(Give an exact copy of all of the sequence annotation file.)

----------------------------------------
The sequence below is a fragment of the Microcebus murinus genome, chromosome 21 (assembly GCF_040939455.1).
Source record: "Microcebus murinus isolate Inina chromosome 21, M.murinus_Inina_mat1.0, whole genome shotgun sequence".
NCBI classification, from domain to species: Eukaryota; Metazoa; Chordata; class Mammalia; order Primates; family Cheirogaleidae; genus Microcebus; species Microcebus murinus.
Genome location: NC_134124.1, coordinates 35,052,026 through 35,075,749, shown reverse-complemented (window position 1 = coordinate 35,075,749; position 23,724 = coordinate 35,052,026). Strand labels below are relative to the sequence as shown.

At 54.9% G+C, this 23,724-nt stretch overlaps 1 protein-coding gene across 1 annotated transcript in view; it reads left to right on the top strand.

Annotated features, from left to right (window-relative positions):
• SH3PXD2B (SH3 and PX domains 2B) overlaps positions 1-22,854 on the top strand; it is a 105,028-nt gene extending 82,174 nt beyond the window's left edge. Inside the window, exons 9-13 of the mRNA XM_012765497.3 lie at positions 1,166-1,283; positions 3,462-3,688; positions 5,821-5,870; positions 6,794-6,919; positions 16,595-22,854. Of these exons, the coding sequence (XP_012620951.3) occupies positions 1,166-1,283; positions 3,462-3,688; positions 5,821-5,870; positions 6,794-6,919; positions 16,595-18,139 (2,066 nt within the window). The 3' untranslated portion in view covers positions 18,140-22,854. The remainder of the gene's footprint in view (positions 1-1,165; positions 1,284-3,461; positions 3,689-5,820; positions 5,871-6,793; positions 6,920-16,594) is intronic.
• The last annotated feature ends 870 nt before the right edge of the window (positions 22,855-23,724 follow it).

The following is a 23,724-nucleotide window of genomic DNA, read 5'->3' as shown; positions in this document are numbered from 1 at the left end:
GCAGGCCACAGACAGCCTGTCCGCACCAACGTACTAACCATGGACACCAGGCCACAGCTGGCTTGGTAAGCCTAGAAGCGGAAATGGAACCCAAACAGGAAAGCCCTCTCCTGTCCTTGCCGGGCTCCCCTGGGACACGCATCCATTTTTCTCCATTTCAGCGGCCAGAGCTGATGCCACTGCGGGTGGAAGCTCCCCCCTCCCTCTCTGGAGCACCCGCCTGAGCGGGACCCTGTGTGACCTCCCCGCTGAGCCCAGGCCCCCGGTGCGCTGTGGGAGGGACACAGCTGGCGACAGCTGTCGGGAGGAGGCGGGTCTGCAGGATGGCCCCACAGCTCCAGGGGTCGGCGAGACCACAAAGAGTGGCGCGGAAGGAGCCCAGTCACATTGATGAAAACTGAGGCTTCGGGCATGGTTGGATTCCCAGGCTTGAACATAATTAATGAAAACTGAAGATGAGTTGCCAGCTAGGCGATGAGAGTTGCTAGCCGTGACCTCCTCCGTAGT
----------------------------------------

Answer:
The sequence below is a fragment of the Microcebus murinus genome, chromosome 21 (assembly GCF_040939455.1).
Source record: "Microcebus murinus isolate Inina chromosome 21, M.murinus_Inina_mat1.0, whole genome shotgun sequence".
NCBI classification, from domain to species: Eukaryota; Metazoa; Chordata; class Mammalia; order Primates; family Cheirogaleidae; genus Microcebus; species Microcebus murinus.
Genome location: NC_134124.1, coordinates 35,052,026 through 35,075,749, shown reverse-complemented (window position 1 = coordinate 35,075,749; position 23,724 = coordinate 35,052,026). Strand labels below are relative to the sequence as shown.

At 54.9% G+C, this 23,724-nt stretch overlaps 1 protein-coding gene across 1 annotated transcript in view; it reads left to right on the top strand.

Annotated features, from left to right (window-relative positions):
• SH3PXD2B (SH3 and PX domains 2B) overlaps positions 1-22,854 on the top strand; it is a 105,028-nt gene extending 82,174 nt beyond the window's left edge. Inside the window, exons 9-13 of the mRNA XM_012765497.3 lie at positions 1,166-1,283; positions 3,462-3,688; positions 5,821-5,870; positions 6,794-6,919; positions 16,595-22,854. Of these exons, the coding sequence (XP_012620951.3) occupies positions 1,166-1,283; positions 3,462-3,688; positions 5,821-5,870; positions 6,794-6,919; positions 16,595-18,139 (2,066 nt within the window). The 3' untranslated portion in view covers positions 18,140-22,854. The remainder of the gene's footprint in view (positions 1-1,165; positions 1,284-3,461; positions 3,689-5,820; positions 5,871-6,793; positions 6,920-16,594) is intronic.
• The last annotated feature ends 870 nt before the right edge of the window (positions 22,855-23,724 follow it).

The following is a 23,724-nucleotide window of genomic DNA, read 5'->3' as shown; positions in this document are numbered from 1 at the left end:
GCAGGCCACAGACAGCCTGTCCGCACCAACGTACTAACCATGGACACCAGGCCACAGCTGGCTTGGTAAGCCTAGAAGCGGAAATGGAACCCAAACAGGAAAGCCCTCTCCTGTCCTTGCCGGGCTCCCCTGGGACACGCATCCATTTTTCTCCATTTCAGCGGCCAGAGCTGATGCCACTGCGGGTGGAAGCTCCCCCCTCCCTCTCTGGAGCACCCGCCTGAGCGGGACCCTGTGTGACCTCCCCGCTGAGCCCAGGCCCCCGGTGCGCTGTGGGAGGGACACAGCTGGCGACAGCTGTCGGGAGGAGGCGGGTCTGCAGGATGGCCCCACAGCTCCAGGGGTCGGCGAGACCACAAAGAGTGGCGCGGAAGGAGCCCAGTCACATTGATGAAAACTGAGGCTTCGGGCATGGTTGGATTCCCAGGCTTGAACATAATTAATGAAAACTGAAGATGAGTTGCCAGCTAGGCGATGAGAGTTGCTAGCCGTGACCTCCTCCGTAGT